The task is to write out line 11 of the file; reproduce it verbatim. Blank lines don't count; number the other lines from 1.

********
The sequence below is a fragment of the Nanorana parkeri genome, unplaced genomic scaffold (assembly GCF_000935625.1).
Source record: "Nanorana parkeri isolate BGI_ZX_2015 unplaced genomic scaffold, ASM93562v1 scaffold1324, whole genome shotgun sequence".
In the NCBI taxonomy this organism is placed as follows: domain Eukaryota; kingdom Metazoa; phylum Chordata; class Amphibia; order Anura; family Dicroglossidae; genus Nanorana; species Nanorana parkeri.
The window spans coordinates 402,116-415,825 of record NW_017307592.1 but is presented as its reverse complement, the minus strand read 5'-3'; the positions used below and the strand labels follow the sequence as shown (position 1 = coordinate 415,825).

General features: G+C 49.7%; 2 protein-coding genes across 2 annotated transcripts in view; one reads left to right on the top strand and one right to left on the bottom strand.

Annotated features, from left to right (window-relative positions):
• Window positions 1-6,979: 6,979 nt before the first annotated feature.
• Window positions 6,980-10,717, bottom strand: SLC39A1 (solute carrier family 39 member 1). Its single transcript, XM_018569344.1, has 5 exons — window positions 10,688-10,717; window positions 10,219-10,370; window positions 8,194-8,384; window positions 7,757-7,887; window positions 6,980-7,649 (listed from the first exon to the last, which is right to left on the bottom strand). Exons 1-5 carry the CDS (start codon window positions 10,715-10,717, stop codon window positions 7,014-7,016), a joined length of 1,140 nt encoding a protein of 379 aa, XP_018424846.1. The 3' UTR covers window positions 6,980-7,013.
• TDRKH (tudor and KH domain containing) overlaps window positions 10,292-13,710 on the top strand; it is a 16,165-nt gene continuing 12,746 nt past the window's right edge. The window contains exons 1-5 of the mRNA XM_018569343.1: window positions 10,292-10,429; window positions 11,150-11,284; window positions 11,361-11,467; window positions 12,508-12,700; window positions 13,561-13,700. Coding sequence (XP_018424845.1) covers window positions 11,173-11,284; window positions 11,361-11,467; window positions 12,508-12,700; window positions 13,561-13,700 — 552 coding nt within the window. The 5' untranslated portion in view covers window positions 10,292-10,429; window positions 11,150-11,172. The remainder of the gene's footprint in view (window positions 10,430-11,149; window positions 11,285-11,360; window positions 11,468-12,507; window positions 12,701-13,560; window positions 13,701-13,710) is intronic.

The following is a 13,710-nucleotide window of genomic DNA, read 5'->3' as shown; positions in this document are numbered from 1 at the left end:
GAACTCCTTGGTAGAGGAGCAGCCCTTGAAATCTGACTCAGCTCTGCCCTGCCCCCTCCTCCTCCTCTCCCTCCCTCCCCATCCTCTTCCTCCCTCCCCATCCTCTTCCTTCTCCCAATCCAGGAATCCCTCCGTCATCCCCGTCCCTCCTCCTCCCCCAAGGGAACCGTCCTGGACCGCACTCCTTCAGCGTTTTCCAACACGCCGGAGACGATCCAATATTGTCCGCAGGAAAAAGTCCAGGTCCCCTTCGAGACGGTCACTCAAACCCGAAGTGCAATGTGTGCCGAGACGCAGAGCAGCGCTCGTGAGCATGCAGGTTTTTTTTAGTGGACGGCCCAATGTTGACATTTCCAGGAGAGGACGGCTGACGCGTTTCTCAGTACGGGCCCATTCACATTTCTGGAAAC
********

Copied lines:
GAACTCCTTGGTAGAGGAGCAGCCCTTGAAATCTGACTCAGCTCTGCCCTGCCCCCTCCTCCTCCTCTCCCTCCCTCCCCATCCTCTTCCTCCCTCCCCATCCTCTTCCTTCTCCCAATCCAGGAATCCCTCCGTCATCCCCGTCCCTCCTCCTCCCCCAAGGGAACCGTCCTGGACCGCACTCCTTCAGCGTTTTCCAACACGCCGGAGACGATCCAATATTGTCCGCAGGAAAAAGTCCAGGTCCCCTTCGAGACGGTCACTCAAACCCGAAGTGCAATGTGTGCCGAGACGCAGAGCAGCGCTCGTGAGCATGCAGGTTTTTTTTAGTGGACGGCCCAATGTTGACATTTCCAGGAGAGGACGGCTGACGCGTTTCTCAGTACGGGCCCATTCACATTTCTGGAAAC